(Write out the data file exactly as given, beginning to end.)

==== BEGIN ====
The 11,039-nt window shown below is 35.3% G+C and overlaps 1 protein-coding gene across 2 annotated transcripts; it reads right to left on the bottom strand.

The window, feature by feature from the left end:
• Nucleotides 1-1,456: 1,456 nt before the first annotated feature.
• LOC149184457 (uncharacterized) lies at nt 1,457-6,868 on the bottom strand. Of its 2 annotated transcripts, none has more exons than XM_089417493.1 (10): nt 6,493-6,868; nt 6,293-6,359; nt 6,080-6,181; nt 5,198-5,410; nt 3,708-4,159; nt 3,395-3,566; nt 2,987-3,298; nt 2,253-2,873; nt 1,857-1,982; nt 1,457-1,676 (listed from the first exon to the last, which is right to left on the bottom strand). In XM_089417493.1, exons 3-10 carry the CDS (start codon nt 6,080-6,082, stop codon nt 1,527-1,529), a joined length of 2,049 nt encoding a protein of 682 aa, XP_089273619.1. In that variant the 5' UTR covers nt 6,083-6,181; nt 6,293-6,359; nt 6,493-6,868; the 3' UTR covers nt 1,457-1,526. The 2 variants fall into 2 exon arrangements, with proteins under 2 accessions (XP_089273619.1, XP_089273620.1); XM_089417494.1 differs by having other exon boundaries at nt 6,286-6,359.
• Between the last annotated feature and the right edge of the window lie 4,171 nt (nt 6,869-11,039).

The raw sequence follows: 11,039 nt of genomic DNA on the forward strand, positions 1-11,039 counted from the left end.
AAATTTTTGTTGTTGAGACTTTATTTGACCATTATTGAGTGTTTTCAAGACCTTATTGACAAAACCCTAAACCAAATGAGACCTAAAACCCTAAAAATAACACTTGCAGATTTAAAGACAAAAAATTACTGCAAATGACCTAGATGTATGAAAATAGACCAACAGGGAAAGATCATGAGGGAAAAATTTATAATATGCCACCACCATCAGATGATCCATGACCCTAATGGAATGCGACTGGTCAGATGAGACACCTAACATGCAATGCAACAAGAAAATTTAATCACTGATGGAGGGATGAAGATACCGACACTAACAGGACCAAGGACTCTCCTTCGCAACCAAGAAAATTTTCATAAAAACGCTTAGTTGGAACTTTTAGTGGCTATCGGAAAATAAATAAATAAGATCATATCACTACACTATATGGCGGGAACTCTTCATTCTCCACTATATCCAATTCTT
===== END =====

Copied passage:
The 11,039-nt window shown below is 35.3% G+C and overlaps 1 protein-coding gene across 2 annotated transcripts; it reads right to left on the bottom strand.

The window, feature by feature from the left end:
• Nucleotides 1-1,456: 1,456 nt before the first annotated feature.
• LOC149184457 (uncharacterized) lies at nt 1,457-6,868 on the bottom strand. Of its 2 annotated transcripts, none has more exons than XM_089417493.1 (10): nt 6,493-6,868; nt 6,293-6,359; nt 6,080-6,181; nt 5,198-5,410; nt 3,708-4,159; nt 3,395-3,566; nt 2,987-3,298; nt 2,253-2,873; nt 1,857-1,982; nt 1,457-1,676 (listed from the first exon to the last, which is right to left on the bottom strand). In XM_089417493.1, exons 3-10 carry the CDS (start codon nt 6,080-6,082, stop codon nt 1,527-1,529), a joined length of 2,049 nt encoding a protein of 682 aa, XP_089273619.1. In that variant the 5' UTR covers nt 6,083-6,181; nt 6,293-6,359; nt 6,493-6,868; the 3' UTR covers nt 1,457-1,526. The 2 variants fall into 2 exon arrangements, with proteins under 2 accessions (XP_089273619.1, XP_089273620.1); XM_089417494.1 differs by having other exon boundaries at nt 6,286-6,359.
• Between the last annotated feature and the right edge of the window lie 4,171 nt (nt 6,869-11,039).

The raw sequence follows: 11,039 nt of genomic DNA on the forward strand, positions 1-11,039 counted from the left end.
AAATTTTTGTTGTTGAGACTTTATTTGACCATTATTGAGTGTTTTCAAGACCTTATTGACAAAACCCTAAACCAAATGAGACCTAAAACCCTAAAAATAACACTTGCAGATTTAAAGACAAAAAATTACTGCAAATGACCTAGATGTATGAAAATAGACCAACAGGGAAAGATCATGAGGGAAAAATTTATAATATGCCACCACCATCAGATGATCCATGACCCTAATGGAATGCGACTGGTCAGATGAGACACCTAACATGCAATGCAACAAGAAAATTTAATCACTGATGGAGGGATGAAGATACCGACACTAACAGGACCAAGGACTCTCCTTCGCAACCAAGAAAATTTTCATAAAAACGCTTAGTTGGAACTTTTAGTGGCTATCGGAAAATAAATAAATAAGATCATATCACTACACTATATGGCGGGAACTCTTCATTCTCCACTATATCCAATTCTT